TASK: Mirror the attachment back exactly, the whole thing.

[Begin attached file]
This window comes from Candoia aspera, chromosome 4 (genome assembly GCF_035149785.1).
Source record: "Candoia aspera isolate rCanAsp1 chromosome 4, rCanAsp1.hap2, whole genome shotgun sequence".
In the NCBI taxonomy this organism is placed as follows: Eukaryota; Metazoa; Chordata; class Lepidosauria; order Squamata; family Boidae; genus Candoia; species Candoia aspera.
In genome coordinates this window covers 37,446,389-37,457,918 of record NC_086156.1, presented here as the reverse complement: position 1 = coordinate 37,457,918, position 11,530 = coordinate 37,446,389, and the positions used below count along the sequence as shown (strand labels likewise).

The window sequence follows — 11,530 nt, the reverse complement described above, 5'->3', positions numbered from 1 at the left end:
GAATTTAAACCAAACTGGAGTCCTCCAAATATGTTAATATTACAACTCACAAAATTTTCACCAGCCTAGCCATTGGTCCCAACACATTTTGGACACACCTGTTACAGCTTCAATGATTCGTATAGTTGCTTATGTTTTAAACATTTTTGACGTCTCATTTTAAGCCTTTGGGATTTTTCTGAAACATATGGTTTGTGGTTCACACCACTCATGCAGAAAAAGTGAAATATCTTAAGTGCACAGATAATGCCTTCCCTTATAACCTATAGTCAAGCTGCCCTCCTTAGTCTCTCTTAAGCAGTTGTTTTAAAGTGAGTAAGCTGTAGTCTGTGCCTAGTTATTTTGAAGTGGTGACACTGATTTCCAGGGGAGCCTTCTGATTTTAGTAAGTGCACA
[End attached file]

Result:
This window comes from Candoia aspera, chromosome 4 (genome assembly GCF_035149785.1).
Source record: "Candoia aspera isolate rCanAsp1 chromosome 4, rCanAsp1.hap2, whole genome shotgun sequence".
In the NCBI taxonomy this organism is placed as follows: Eukaryota; Metazoa; Chordata; class Lepidosauria; order Squamata; family Boidae; genus Candoia; species Candoia aspera.
In genome coordinates this window covers 37,446,389-37,457,918 of record NC_086156.1, presented here as the reverse complement: position 1 = coordinate 37,457,918, position 11,530 = coordinate 37,446,389, and the positions used below count along the sequence as shown (strand labels likewise).

The window sequence follows — 11,530 nt, the reverse complement described above, 5'->3', positions numbered from 1 at the left end:
GAATTTAAACCAAACTGGAGTCCTCCAAATATGTTAATATTACAACTCACAAAATTTTCACCAGCCTAGCCATTGGTCCCAACACATTTTGGACACACCTGTTACAGCTTCAATGATTCGTATAGTTGCTTATGTTTTAAACATTTTTGACGTCTCATTTTAAGCCTTTGGGATTTTTCTGAAACATATGGTTTGTGGTTCACACCACTCATGCAGAAAAAGTGAAATATCTTAAGTGCACAGATAATGCCTTCCCTTATAACCTATAGTCAAGCTGCCCTCCTTAGTCTCTCTTAAGCAGTTGTTTTAAAGTGAGTAAGCTGTAGTCTGTGCCTAGTTATTTTGAAGTGGTGACACTGATTTCCAGGGGAGCCTTCTGATTTTAGTAAGTGCACA